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I have enjoyed listening to the debate and I commend Alison Johnstone for giving us the opportunity to focus on the benefits of cycling and active travel.
I am glad that pedestrians feature in the motion because, in sharp contrast to my colleague John Lamont, I am not a proficient cyclist, although I do quite a bit of walking. I was not allowed a bike of my own as a child, because we lived on a busy main road, and I regret that as a result I have missed out on a lot of the enjoyment that competent cyclists experience, so I sympathise with the calls to make cycling safer for and accessible to all children.
We have heard much about the many benefits of cycling and it is encouraging that an increasing number of people are taking it up because, in a busy modern world, it is all too easy to become less and less active physically and to suffer the health consequences of a sedentary lifestyle.
As recently as 2010, the Scottish health survey found that 61 per cent of adults and 28 per cent of children did not meet the recommended physical activity level of 30 minutes of moderate activity five times a week. That is simply not good enough if we are to tackle obesity and its attendant risks of high blood pressure, heart disease and diabetes, to name but a few long-term conditions that are prevalent in an underactive population. Cycling can aid weight loss even in the absence of dieting and, as well as having physical benefits, it has been proven to assist in preventing and overcoming depression. Indeed, statistics show that people who undertake regular moderate activity, such as cycling to work, enjoy the wellbeing of people a decade younger, as well as being more alert, more self-confident and better able to cope with stress and anxiety.
I find walking an excellent way to enjoy our beautiful countryside, and cycling enables people to see even more of it—that is particularly true of cycling on mountain bikes, which allows people to go on fairly rough terrain. Such activities are a great attraction for tourists, and it is good to see mountain biking tracks being developed at Glenshee, the Lecht and other ski centres, which have, of course, suffered from a lack of snow this winter.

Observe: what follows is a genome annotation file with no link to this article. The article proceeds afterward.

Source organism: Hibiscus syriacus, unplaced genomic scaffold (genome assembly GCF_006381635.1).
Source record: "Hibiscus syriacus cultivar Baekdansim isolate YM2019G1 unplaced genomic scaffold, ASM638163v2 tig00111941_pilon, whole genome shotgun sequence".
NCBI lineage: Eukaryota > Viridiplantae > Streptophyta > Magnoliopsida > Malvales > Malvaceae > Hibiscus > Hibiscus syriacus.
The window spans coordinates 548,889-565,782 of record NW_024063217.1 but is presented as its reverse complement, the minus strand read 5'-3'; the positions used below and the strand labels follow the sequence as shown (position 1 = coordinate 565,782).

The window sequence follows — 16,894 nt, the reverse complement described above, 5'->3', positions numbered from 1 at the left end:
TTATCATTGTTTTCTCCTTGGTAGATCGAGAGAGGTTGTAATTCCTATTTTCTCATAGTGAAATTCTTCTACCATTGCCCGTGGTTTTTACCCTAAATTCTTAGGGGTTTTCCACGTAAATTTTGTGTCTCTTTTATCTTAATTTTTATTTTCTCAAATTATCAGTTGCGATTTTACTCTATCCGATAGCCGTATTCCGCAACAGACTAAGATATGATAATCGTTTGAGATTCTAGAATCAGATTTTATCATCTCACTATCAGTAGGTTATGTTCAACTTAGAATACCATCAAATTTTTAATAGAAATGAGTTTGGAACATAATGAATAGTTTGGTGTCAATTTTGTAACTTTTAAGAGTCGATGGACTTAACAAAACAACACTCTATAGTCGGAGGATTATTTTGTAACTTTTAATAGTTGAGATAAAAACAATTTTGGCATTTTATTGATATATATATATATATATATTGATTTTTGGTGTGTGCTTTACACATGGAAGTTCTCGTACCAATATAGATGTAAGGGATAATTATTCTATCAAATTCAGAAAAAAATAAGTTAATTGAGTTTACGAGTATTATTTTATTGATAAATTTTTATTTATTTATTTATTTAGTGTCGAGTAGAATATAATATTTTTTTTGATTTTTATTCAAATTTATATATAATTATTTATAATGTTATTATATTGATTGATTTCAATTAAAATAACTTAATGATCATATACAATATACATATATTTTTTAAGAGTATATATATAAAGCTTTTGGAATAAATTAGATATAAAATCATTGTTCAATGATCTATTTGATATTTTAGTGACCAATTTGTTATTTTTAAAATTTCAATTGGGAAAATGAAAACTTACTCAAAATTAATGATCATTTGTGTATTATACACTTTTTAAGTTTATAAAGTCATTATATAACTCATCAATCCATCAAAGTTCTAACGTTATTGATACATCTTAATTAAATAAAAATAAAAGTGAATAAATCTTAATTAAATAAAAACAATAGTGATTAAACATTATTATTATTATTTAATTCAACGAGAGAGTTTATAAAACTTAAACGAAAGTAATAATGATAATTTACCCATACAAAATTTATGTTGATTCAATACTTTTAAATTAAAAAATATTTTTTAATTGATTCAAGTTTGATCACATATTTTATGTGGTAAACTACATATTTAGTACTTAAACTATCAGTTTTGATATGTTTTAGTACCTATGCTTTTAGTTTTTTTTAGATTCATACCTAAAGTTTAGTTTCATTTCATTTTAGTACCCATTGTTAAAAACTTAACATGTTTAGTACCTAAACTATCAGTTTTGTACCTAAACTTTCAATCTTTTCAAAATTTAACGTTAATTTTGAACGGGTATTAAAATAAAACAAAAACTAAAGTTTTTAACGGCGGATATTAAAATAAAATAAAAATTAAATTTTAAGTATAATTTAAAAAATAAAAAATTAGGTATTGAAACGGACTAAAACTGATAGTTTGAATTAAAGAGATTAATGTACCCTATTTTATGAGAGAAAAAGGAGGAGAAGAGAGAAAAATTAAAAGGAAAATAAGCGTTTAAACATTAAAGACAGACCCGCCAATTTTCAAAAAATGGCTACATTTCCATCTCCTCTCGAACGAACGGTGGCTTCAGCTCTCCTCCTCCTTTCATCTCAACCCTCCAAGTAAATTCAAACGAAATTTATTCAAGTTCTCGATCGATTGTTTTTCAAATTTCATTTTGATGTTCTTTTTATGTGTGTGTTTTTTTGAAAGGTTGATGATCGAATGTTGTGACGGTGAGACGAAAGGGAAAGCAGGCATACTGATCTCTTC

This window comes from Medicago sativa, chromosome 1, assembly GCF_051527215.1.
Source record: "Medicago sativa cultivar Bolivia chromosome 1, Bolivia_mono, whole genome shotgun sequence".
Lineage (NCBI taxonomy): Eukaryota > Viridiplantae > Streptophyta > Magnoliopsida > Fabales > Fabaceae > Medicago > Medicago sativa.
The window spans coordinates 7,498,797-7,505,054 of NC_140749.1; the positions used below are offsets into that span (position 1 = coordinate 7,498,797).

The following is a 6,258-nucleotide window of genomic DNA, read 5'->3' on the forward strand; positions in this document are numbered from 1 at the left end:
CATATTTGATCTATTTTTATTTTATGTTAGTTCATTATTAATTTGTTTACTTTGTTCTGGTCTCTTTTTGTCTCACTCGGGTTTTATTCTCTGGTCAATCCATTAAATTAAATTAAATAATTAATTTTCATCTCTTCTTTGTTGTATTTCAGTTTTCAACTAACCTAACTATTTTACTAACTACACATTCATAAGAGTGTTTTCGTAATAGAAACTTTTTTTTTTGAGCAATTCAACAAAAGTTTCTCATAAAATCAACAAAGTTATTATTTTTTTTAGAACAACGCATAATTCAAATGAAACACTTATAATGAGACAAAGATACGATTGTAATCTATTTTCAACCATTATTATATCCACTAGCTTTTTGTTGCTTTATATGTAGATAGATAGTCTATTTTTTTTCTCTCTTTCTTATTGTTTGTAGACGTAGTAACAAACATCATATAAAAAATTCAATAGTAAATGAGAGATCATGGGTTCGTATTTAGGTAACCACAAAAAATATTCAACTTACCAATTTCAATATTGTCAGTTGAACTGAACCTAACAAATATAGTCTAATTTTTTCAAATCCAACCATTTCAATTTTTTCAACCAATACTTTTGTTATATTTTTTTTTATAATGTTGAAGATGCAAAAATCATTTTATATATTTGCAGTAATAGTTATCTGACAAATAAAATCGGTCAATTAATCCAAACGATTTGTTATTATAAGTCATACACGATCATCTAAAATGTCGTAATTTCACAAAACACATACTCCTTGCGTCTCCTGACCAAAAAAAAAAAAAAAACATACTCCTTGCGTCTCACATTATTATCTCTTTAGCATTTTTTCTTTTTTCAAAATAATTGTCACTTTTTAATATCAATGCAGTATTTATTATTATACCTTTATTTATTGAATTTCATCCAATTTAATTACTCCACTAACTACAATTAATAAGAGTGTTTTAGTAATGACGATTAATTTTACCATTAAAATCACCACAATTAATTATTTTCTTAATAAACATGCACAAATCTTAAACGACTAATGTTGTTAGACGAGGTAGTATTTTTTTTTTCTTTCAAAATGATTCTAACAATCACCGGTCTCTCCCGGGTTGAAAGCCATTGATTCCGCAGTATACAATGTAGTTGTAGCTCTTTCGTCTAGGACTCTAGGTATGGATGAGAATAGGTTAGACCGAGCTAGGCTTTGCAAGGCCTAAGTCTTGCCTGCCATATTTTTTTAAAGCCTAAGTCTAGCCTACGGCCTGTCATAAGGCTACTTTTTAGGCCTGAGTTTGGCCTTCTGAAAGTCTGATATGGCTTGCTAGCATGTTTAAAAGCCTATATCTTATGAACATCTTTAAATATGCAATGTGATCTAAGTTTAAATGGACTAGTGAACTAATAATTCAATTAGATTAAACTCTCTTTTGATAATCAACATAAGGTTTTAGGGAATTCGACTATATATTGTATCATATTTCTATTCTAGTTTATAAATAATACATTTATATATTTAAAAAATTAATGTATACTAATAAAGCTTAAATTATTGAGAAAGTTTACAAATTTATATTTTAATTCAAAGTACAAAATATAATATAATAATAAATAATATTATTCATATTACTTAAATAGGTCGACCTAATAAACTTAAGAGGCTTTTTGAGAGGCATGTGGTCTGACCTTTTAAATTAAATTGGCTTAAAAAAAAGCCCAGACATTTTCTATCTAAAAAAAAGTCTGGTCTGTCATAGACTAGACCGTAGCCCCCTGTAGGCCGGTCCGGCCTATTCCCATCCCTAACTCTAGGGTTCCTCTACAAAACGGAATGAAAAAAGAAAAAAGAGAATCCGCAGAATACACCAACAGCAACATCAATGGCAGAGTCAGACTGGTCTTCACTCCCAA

Studies done last year reckoned that mountain biking contributes £139 million to the Scottish economy, which is expected to rise to £155 million by 2016. So, it is an activity to be encouraged.
The minister may be interested to know that yesterday I met the chief executive of Glasgow 2014 Ltd, the organiser of the Commonwealth games. We discussed a range of issues, including the role that cycling will play in the games and the possible benefits from the games in terms of a physical activity legacy. In that regard, I note the caveat from Ramblers Scotland that such benefits will be achieved only if there is a massive increase in the proportion of the population who spend much more time walking or cycling.
I was interested to learn that the stunning new Sir Chris Hoy velodorome is scheduled to open in Glasgow in October, which will allow members of the public to use it for almost two years before the games take place. Given the intention to encourage people to cycle and walk during the course of the games, it would be no bad thing if ministers were to lead by example and get on their bikes instead of into their expensive ministerial cars.
No debate on cycling would be complete without a mention of the nation’s favourite cyclist: the mayor of London, Boris Johnson. Boris bikes have now become as much a feature of the capital city as red buses and Big Ben. His groundbreaking initiative of introducing 6,000 sponsored bikes for hire around London and 400 docking stations is, as he himself has said,
“a glorious new form of public transport”.
Therefore, I was pleased to learn that there are plans to extend the scheme across the east end of the city. That is one reason why members on this side of the chamber look forward to seeing Boris re-elected for another term as mayor of London. We might do well to pick up on some of his ideas.